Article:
Slipstream: Blue Hour mini review

You only need to glance at Slipstream’s screenshots to see that it was inspired by SEGA’s seminal racer Outrun. Play it for just a few minutes, and you’ll see that the admiration for SEGA runs even deeper, with the presentation paying homage to Sonic the Hedgehog 2. A handful of racetracks, ergo their trackside detailing, also have some rather brazen nods to the blue blur.

But rather than lean into the love for SEGA further, perhaps with new tracks inspired by lesser-known SEGA greats, Brazilian solo developer ansdor has looked to the skies for inspiration for Slipstream’s new, free, expansion. No, not aliens, but rather the blue hour – the brief period of the day between sunset and night, where the fading light softly illuminates everything it touches.

The expansion’s five new racetracks take place during blue hour, and this time round ansdor has opted for real world locations – Marseille, Pompeii, Transylvania, Granada, and Edinburgh – rather than futuristic neon-drenched cities, tropical beaches, and industrial locations. The backdrops for these locations have a slight watercolour aesthetic, and perhaps except for Transylvania with its cartoonish spooky trees, these locales are far more grounded.

As a sprite scaling racer, the track layouts – across the board– aren’t particularly varied, being a mixture of hill climbs, tunnels, long straights, and tight bends to drift around. In the new tracks, it’s noticeable that some sections are far narrower, increasing the possibility of either flipping the opposition or yourself.

The tracks are good looking too, sporting new lighting effects. Nothing quite compares to the spectacle of playing Slipstream for the first time, though, hurtling downhill to glimpse a field of flowers formed of countless 2D sprites. Indeed, the custom engine employed here is pretty impressive; it throws around sprites effortlessly and moves like greased lightning. For all its retro appeal, the consoles of the ‘90s would have never been able to pull off something like this.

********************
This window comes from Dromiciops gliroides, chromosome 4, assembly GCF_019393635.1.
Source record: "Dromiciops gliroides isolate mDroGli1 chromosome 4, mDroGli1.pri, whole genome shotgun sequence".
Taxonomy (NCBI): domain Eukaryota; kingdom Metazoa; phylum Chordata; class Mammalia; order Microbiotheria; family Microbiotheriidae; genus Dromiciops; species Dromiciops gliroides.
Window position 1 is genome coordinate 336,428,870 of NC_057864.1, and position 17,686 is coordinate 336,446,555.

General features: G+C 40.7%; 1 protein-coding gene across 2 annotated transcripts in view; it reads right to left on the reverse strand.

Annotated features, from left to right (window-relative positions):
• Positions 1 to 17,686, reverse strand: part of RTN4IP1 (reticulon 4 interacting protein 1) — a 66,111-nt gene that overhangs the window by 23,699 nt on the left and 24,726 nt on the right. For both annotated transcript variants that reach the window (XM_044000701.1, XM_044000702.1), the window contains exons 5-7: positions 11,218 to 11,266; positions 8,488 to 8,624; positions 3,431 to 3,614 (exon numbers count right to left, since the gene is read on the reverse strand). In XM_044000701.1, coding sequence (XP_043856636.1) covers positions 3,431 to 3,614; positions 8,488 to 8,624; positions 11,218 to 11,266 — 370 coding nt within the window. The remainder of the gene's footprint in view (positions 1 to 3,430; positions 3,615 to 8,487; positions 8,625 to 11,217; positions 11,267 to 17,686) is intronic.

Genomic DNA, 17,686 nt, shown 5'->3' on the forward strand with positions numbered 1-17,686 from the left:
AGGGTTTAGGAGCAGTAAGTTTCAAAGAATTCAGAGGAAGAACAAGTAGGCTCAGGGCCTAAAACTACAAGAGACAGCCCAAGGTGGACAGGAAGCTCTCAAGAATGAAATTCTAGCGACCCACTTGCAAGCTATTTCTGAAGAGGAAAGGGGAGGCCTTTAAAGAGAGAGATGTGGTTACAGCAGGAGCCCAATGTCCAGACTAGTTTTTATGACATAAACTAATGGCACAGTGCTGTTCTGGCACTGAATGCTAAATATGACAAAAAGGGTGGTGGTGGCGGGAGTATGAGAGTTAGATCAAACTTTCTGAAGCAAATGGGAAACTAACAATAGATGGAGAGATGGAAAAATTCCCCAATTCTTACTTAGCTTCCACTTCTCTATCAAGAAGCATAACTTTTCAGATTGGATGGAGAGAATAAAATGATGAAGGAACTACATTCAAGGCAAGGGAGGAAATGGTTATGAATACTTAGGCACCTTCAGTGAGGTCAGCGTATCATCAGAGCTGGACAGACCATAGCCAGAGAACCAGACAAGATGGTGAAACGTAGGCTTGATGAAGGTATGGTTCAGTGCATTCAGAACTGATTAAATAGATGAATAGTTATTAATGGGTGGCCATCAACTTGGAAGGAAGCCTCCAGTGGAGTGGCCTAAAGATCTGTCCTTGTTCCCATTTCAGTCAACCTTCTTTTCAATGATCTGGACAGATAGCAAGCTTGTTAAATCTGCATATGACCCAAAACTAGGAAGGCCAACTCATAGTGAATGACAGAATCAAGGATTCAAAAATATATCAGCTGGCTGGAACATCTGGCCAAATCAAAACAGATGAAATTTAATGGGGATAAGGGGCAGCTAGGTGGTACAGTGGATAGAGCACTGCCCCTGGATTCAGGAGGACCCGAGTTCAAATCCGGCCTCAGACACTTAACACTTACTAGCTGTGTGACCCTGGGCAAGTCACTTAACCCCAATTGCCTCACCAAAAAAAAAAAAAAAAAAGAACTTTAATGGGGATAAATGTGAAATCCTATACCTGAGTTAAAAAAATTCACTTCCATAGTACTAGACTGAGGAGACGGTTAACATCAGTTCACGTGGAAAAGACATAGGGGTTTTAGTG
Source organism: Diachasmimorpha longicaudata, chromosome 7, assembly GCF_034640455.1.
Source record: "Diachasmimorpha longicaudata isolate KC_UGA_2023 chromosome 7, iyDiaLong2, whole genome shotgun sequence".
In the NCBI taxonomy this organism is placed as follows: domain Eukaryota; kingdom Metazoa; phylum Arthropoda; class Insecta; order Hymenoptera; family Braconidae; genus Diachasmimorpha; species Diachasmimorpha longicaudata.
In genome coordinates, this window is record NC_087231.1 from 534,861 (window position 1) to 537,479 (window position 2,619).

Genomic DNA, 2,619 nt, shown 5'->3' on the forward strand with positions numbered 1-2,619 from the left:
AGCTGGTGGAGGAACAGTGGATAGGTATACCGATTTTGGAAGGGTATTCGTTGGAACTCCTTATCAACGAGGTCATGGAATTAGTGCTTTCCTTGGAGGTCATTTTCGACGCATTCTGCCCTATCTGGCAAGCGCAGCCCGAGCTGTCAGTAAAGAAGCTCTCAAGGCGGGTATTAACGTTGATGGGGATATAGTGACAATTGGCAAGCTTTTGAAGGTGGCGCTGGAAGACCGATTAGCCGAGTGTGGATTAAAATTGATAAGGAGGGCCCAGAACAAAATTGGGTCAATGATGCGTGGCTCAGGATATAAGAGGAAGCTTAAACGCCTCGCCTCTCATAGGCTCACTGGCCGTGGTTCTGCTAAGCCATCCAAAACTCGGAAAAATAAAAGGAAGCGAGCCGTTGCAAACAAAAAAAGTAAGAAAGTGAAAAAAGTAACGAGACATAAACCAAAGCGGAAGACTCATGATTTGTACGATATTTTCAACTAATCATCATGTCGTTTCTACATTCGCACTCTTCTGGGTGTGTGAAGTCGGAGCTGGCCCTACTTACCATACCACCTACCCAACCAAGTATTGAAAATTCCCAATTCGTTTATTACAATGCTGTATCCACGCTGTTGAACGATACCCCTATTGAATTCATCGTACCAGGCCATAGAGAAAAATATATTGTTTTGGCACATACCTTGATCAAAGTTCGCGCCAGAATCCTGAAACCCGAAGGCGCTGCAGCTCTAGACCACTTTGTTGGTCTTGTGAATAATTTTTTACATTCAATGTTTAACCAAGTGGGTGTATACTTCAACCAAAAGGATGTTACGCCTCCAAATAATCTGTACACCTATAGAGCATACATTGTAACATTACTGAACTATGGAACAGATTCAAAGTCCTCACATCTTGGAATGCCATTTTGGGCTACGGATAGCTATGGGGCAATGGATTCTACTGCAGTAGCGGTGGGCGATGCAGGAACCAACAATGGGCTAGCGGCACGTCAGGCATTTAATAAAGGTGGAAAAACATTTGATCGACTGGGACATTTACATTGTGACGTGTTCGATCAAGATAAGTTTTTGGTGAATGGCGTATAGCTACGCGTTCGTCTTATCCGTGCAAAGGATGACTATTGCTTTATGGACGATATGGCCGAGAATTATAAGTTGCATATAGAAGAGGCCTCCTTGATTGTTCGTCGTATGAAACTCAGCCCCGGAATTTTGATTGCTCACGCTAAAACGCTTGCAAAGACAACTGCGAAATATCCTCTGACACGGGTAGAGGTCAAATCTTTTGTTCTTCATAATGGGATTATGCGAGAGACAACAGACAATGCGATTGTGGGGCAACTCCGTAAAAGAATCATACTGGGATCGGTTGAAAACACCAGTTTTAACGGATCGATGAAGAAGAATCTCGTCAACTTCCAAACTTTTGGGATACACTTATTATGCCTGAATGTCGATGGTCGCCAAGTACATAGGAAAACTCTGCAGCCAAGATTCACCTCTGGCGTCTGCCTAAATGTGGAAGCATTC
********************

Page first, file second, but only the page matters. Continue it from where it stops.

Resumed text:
If you played Slipstream at launch in 2018, you’ll know that it’s generous with content – it even features a 16 vehicle battle royale. With the new tracks forming a new cup to complete, along with a new random mode to play through, there’s a lot more to get stuck into. Handily, it does a good job of charting your progress, tallying up rivals defeated, courses beaten, and exits discovered in the branching Outrun-style mode.

Three new vehicles additionally join the roster, bearing some wild stats – the neon pink Spectre has both poor acceleration and handling, with only top speed to compensate. The Wellenreiter isn’t greatly removed from the good allrounder Type23 – the game’s cover star – either. But with now eight vehicles to choose from, the selection does feel more rounded and balanced overall.

It’s easy to admire how quietly confident Slipstream is, even five years on from launch. Maybe more so now, seeing that ansdor has given the game engine a retune. This is a game built around the strengths and constraints of that engine – one the developer knows inside and out.

It’s still thoroughly retro – the modern takes on Virtual Racing are more nuanced, going by those that we’ve played – but you’ll still be pushed hard to find a racer that embraces the past this passionately.   

Slipstream launched in 2018 on PC and reached consoles in 2022, published by BlitWorks. It’s now available on Xbox Series to coincide with the Blue Hour update, with a PS5 release to follow.